|Crush the Poop Dog (Scott Terrell/Skagit Valley Herald)|
Plastic buckets, murky water, action: a terrier-cattle dog mix in a neon yellow harness took off through a parking lot behind the Skagit County offices Wednesday. She charged from one water-filled bucket to another, passing most quickly, but stopping to lie down at a few... “It’s all a game to her. She thinks it’s pretty fun,” Environmental Canine Services co-founder Karen Reynolds said... Skagit County turned to the dog training company, which employs Crush and her handler, Aryn Hervel, out of California, as a way to locate sources of human fecal coliform pollution in the Samish River watershed. Kimberly Cauvel reports. (Skagit Valley Herald)
Kinder Morgan bombarded with 10,000-plus questions on Trans Mountain expansion
Kinder Morgan is asking for more time to respond to over 10,000 questions submitted to the National Energy Board about the proposed expansion of its Trans Mountain pipeline. The company has until June 4 to respond to information requests from 117 of the 398 groups and individuals granted intervener status by the board for the application. The company says it cannot meet that deadline with such a large number of requests, and it has asked for a delay until June 27.
We'll soon know how many oil shipments pass through county
By the end of next week, Washington will learn how often tank cars of oil siphoned from North Dakota's Bakken Shale are getting shipped by rail through Snohomish County and the rest of the state. An emergency order from the U.S. Transportation Department requires railroads to tell the state how many trains carrying this highly flammable varietal of black gold are expected to travel through Washington each week, and on which routes. Railroads are not required to reveal exactly what days and times the trains are coming or how much crude oil is getting transported. Jerry Cornfield reports. (Everett Herald)
If you like to watch: Turning the Tide with the Deschutes Estuary Restoration Team
DERT advocates for clean water, public access, ecological stewardship, and a renewed economy through the restoration of South Puget Sound. Check out this cool video and crowdsource some change, real change.
New blog: What Kind of God Creates Tent Caterpillars?
‘Tis the season to ask the ultimate questions about divine design when the tent caterpillars swarm, the carpenter ants emerge, the mosquitoes buzz and the slugs begin chomping down in the garden....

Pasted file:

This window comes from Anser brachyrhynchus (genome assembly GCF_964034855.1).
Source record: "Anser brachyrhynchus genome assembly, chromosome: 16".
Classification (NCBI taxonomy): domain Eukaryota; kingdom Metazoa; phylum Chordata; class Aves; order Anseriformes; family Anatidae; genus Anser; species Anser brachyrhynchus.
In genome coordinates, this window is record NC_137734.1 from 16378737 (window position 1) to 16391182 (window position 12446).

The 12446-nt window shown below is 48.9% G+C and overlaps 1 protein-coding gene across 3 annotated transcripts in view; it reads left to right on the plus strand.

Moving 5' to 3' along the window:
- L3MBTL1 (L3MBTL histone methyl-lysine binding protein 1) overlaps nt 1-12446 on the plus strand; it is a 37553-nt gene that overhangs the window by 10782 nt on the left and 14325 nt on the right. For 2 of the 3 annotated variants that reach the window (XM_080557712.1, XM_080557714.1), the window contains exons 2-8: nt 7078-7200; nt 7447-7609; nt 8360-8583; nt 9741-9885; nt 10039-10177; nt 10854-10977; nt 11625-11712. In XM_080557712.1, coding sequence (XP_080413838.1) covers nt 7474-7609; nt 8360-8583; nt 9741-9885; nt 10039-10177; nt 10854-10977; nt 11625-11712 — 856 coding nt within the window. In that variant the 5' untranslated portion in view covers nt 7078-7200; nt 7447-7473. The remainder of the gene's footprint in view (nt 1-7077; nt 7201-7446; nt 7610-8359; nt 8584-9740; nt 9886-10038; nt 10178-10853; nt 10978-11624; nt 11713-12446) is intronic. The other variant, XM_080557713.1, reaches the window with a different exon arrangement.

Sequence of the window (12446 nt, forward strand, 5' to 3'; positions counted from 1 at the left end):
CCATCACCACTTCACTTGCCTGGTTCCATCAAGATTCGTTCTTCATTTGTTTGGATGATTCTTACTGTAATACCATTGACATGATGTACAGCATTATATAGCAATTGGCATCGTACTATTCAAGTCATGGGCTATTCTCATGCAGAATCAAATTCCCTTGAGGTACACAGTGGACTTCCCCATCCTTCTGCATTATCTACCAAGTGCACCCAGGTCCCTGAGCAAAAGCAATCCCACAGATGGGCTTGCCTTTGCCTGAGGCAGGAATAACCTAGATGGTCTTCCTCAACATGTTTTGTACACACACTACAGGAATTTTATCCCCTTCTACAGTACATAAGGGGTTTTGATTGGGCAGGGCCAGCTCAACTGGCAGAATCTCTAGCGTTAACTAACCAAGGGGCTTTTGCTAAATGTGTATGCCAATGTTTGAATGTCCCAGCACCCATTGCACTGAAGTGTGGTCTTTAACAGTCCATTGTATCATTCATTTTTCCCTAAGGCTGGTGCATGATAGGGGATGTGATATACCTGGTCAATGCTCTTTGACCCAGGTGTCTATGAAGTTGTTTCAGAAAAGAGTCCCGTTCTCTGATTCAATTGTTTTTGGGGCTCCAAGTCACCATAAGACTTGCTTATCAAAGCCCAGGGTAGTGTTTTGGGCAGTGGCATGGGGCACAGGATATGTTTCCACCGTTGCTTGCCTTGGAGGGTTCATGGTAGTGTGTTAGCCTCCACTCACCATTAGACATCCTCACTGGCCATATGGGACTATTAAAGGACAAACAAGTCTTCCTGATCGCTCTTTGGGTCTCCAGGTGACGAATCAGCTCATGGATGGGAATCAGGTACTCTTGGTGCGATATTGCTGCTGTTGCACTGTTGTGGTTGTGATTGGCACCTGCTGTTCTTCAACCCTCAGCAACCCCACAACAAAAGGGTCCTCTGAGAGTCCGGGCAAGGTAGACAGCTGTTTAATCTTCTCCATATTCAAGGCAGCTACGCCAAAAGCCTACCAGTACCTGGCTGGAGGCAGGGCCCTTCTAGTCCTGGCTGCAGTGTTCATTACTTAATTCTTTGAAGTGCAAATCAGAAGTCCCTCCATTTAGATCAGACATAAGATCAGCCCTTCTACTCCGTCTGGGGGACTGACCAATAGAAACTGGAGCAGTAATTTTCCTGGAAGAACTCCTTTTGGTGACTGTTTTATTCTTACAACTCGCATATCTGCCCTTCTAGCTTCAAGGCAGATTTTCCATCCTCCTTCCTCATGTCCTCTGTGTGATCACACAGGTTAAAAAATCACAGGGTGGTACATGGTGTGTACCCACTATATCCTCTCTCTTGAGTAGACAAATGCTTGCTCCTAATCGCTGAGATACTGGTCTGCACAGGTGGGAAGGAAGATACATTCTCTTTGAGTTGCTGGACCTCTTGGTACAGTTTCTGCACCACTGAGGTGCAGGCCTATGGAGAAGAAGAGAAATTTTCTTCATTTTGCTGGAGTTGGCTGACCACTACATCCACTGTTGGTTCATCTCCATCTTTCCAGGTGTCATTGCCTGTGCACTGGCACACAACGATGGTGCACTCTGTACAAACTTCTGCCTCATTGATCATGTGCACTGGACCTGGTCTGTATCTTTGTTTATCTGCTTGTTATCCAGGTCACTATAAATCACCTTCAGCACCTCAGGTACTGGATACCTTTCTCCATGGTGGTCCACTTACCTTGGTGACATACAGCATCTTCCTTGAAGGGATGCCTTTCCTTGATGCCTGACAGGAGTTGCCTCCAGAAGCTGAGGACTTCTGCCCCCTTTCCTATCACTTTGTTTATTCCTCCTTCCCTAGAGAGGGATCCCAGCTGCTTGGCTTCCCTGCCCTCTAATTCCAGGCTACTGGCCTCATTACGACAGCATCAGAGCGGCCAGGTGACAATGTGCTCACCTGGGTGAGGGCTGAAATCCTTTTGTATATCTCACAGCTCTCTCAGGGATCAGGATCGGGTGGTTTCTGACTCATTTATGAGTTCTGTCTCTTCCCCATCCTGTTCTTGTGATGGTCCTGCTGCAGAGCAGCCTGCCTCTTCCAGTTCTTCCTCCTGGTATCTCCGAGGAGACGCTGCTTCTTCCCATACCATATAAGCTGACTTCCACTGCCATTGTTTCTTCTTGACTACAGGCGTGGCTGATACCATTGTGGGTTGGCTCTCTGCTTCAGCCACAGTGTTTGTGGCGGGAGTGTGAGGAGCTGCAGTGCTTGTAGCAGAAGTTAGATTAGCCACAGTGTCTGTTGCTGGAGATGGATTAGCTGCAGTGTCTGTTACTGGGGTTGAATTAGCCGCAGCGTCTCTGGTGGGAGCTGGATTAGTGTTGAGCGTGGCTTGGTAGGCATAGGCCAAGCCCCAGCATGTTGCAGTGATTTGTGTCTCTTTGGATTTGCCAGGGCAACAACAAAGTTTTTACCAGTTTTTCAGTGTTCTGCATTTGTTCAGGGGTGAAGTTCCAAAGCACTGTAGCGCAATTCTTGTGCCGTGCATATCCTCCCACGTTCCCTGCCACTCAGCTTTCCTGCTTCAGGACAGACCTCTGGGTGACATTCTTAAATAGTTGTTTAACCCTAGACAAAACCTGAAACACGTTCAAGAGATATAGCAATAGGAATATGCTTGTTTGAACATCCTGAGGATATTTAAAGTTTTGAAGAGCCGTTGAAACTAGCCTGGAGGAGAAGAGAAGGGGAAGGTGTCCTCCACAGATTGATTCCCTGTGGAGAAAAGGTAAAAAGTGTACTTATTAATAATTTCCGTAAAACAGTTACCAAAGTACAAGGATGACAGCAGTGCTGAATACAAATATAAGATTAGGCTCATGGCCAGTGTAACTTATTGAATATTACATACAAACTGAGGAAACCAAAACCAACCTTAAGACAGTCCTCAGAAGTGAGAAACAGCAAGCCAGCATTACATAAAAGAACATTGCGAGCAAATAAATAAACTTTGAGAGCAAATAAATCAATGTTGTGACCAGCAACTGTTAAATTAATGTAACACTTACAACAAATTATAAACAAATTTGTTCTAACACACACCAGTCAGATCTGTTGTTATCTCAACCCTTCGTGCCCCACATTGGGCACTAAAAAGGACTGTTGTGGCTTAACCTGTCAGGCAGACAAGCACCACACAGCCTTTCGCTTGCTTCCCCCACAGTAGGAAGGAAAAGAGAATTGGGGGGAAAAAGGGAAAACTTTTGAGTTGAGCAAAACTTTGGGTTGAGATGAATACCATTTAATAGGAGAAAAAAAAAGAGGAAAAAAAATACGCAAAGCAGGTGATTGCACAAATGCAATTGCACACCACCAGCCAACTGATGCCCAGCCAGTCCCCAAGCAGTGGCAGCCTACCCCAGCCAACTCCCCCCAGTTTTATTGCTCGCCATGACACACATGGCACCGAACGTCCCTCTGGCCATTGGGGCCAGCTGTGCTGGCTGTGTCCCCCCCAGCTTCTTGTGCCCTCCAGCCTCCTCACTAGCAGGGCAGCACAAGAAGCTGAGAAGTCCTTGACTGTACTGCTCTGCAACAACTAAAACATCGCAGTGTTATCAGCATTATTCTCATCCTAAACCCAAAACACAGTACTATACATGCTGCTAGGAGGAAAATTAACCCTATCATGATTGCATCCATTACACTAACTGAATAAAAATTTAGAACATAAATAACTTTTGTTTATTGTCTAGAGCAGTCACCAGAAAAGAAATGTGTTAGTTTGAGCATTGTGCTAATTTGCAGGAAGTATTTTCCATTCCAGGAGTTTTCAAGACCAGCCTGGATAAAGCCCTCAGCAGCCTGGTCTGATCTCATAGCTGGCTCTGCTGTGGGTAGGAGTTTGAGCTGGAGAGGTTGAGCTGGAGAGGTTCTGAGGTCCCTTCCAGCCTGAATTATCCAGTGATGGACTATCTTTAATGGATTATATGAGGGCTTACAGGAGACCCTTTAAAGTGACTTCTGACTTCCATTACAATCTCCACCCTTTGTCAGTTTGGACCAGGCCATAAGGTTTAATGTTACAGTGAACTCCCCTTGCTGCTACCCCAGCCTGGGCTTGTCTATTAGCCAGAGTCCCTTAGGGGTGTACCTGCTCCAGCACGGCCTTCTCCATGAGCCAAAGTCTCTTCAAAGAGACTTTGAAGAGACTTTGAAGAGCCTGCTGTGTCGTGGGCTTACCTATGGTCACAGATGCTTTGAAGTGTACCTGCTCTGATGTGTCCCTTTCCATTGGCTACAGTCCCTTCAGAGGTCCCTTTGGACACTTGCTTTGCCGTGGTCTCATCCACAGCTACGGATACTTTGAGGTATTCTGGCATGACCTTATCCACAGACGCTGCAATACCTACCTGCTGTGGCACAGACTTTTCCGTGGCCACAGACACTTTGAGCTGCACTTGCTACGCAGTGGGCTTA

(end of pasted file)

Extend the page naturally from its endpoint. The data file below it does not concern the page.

SFU study finds lower IQ in kids linked to mom's exposure to flame retardants in pregnancy
Exposure to flame retardants while in utero can lead to a lower IQ and hyperactivity in children, according to a new study involving Simon Fraser University researchers. Tiffany Crawford reports. (Vancouver Sun)
Water inspections impacting recreation and food supply
Summer means more people getting out on the water and hitting the beach for shellfish harvesting. Behind-the-scene, state and local health inspectors are out testing water quality around the Puget Sound to make sure the waters are clean and safe. During the summer, health inspectors concentrate on taking samples in areas people like to play, swim and fish. Teresa Yuan reports. (KING)
Currently A Ditch, Seattle's Longest Creek Soon To Be A Stream Again
Utility crews are about to take a busy northeast Seattle thoroughfare out of commission for six months. But in exchange for shutting down five blocks of 35th Avenue Northeast, utilities officials say the neighborhood will get relief from chronic flooding and a very new look for the city's longest creek. Gabriel Spitzer reports. (KPLU)
SEA the future with South Whidbey park, group partnership
A public/private partnership that some say is the future of state park stewardship was commemorated at South Whidbey State Park on Sunday. A crowd numbering more than 50 people attended Celebrate the Water, an event marking the one-year anniversary of the partnership among SEA, — Service, Education, Adventure — Calyx Community Arts School, Friends of South State Park and Washington State Parks. Although autonomous of each other and with different missions, the organizations have for the past year worked for a similar objective: to maintain, bring attention to and use South Whidbey State Park as a teaching tool for future generations. Justin Burnett reports. (South Whidbey Record)
Now, your tug weather--
WEST ENTRANCE U.S. WATERS STRAIT OF JUAN DE FUCA- 300 AM PDT THU MAY 29 2014
W WIND 10 TO 15 KT. WIND WAVES 1 TO 2 FT. W SWELL 6 FT AT 8 SECONDS. A CHANCE OF SHOWERS.
W WIND 5 TO 15 KT. WIND WAVES 2 FT OR LESS. W SWELL 3 FT AT 12 SECONDS.
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